"Well ... I know," she agreed, weakening under the hypodermic needle of my scorn. "I admit I disagreed with that particular decision. Some of these people are a little too starry-eyed. Just a little. But they have good intentions."
* * *
Meanwhile, back in Mordor-On-the-Potomac ...
In the fetid bowels of A Nameless Federal Agency (ANFA), the Big Man lounged in his Big Chair, perusing a pile of paperwork. Very pleased with his own master detective skills. Oh yes, and mildly grateful to that groveling little underling, the statistical analyst, who had delivered the paperwork. Such people had their uses, he supposed.
Though he couldn't have a big, aromatic cigar in the office, he could still sneak in a bottle of Tullamore Dew. He held up a glass of the golden liquid, roiled it in the light, and was mightily pleased with life.
Through his own wits, the Big Man had discovered 3600 unexploited, and unimproved square miles over which, for the moment, he held a wholly imaginary, yet theoretically kingly power. The potency lay dormant within the pile of paper before him.
Question is, what to do with all that power?
Pass the information upward to his own boss? Not a chance! That move just led to a whole chain of Big Men. He knew those ruthless bastards would take credit for his own discovery. He didn't even give a serious minute's thought to passing the secret of the missing 3600 square miles out west up the food chain to the big sharks.
No, this pile of paperwork was an unequalled bargaining tool. Nobody had held this much bargaining power in Washington since Jefferson's big land buy or Seward's Folly. And look how those moves had turned out. The thing to do was use this power. Very gradually, and very wisely. To shepherd it. To let a little out here and there, when it most benefited him.
The trick was not to try to control the land or its people like a king or lord of old. That was ... well, old hat. Unthinkable, too, when the entire might of the American Empire already surrounded the terrain in question. And besides, it was unnecessary. Control didn't reside in holding a territory in your fist. Not in the modern world of realpolitik. It resided in influence.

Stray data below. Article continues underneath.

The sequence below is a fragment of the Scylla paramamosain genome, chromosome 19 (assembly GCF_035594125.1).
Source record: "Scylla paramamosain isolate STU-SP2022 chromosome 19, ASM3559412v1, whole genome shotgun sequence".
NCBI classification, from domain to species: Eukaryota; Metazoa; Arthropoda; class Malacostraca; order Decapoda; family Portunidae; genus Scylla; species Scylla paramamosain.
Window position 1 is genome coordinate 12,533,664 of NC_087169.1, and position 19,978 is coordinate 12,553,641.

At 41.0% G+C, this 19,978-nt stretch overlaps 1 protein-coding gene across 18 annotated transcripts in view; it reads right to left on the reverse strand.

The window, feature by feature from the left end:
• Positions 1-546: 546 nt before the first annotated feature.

Sooner or later everyone in Washington would know about this Hardyville berg and its still-mysterious surroundings. Every agency and directorate would swoop in like vultures over hoof-and-mouth-diseased cows. But for a limited, strategic time, the advantage -- and all the advantages of that advantage -- would be his alone.
True, this nameless little hole in the country wasn't even remotely the size of the Louisiana Purchase or Alaska. But things had changed. Now, land wasn't so free-and-easy plentiful. Mineral wealth could be precious -- especially if the markets could be manipulated -- or regulated -- right. And government ... now there was the big change. Government didn't just give land away anymore, or sell it on the cheap to any member of the riff-raff. It managed it. Forever and ever, with a growing alphabet soup of agencies and regulations. Same with people. Management. That was the key.
Who were these people, these Hardyvillians? Hicks, obviously -- even if somebody in their city government was literate enough to write a grant application. Dust-brained cowboys who probably didn't care about anything but getting drunk and laid on a Saturday night. Their inbred children would be in desperate need of government schooling, no doubt with a heavy dose of special education. These townspeople would be easy pickings except for one thing. One big thing.
All those cretinous cowboys, all those descendents of people too stupid to make it in the oil fields of Oklahoma or the wheat fields of North Dakota, had guns. They always had guns.
Lots and lots and lots of guns.
Which didn't mean Washington couldn't kick the crap out of them. It just meant moving slowly. Surreptitiously. Ease in until it felt like you'd always been there -- and they couldn't live without you. Give them equal but unpredictable doses of raw power and velvet-gloved kindness. Tell them even the rough part of the power is "for their own good."
Then all those guns would stay harmlessly in the closet. Even while the cowboys' lives were put under micromanagement. Just don't target the guns directly.